P.1360 - §0 starting out with one candle the first night and adding one each successive night; this commemorated the dedication of the temple after the restoration of the Mosaic services by Judas Maccabee. Next came the early springtime celebration of Purim, the feast of Esther and Israel's deliverance through her. Then followed the solemn Passover, which the adults celebrated in Jerusalem whenever possible, while at home the children would remember that no leavened bread was to be eaten for the whole week. Later came the feast of the first-fruits, the harvest ingathering; and last, the most solemn of all, the feast of the new year, the day of atonement. While some of these celebrations and observances were difficult for Jesus' young mind to understand, he pondered them seriously and then entered fully into the joy of the feast of tabernacles, the annual vacation season of the whole Jewish people, the time when they camped out in leafy booths and gave themselves up to mirth and pleasure.

 

 
 
 
   Greek Themes

 P.1079 - §7 But the average men of these times could not grasp, nor were they much interested in, the Greek philosophy of self-realization and an abstract Deity; they rather craved promises of salvation, coupled with a personal God who could hear their prayers. They exiled the philosophers, persecuted the remnants of the Salem cult, both doctrines having become much blended, and made ready for that terrible orgiastic plunge into the follies of the mystery cults which were then overspreading the Mediterranean lands. The Eleusinian mysteries grew up within the Olympian pantheon, a Greek version of the worship of fertility; Dionysus nature worship flourished; the best of the cults was the Orphic brotherhood, whose moral preachments and promises of salvation made a great appeal to many.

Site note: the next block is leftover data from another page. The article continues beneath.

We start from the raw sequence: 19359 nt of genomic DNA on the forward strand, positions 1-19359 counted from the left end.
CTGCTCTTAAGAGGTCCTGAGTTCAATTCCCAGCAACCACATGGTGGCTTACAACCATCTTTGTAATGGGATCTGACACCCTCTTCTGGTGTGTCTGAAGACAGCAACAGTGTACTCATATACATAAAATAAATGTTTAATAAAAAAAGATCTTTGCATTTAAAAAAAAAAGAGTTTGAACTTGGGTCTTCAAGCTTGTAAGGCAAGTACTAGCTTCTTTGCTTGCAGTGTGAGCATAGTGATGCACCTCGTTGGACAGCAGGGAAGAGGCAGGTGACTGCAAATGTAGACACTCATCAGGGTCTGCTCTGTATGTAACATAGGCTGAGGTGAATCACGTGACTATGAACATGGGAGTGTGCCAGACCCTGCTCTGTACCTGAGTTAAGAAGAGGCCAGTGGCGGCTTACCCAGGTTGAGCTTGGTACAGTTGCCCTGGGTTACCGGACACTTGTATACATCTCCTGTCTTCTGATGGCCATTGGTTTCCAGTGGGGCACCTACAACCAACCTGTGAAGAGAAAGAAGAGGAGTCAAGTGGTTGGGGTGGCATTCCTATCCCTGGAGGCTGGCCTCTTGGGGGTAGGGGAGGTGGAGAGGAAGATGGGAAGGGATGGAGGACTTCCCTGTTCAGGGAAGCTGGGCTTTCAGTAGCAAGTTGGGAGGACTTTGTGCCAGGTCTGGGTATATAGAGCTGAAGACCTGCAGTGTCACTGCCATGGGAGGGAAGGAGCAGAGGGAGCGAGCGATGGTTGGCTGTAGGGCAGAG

Cybyle (Mystery Cults)

P.1082 - §6 At first it was a religion only for men, and there were seven different orders into which believers could be successively initiated. Later on, the wives and P.1083 - §0 daughters of believers were admitted to the temples of the Great Mother, which adjoined the Mithraic temples. The women's cult was a mixture of Mithraic ritual and the ceremonies of the Phrygian cult of Cybele, the mother of Attis. 

 

 
 
  Roman History
 
 
 
 

 P.1455 - §2 While at Rome, Ganid had regular hours for study and for visiting places of interest about the city. His father had much business to transact, and desiring that his son grow up to become a worthy successor in the management of his vast commercial interests, he thought the time had come to introduce the boy to the business world. There were many citizens of India in Rome, and often one of Gonod's own employees would accompany him as interpreter so that Jesus would have whole days to himself; this gave him time in which to become thoroughly acquainted with this city of two million inhabitants. He was frequently to be found in the forum, the center of political, legal, and business life. He often went up to the Capitolium and pondered the bondage of ignorance in which these Romans were held as he beheld this magnificent temple dedicated to Jupiter, Juno, and Minerva. He also spent much time on Palatine hill, where were located the emperor's residence, the temple of Apollo, and the Greek and Latin libraries.

 
 
 
 (probably the rape of the Sabine women)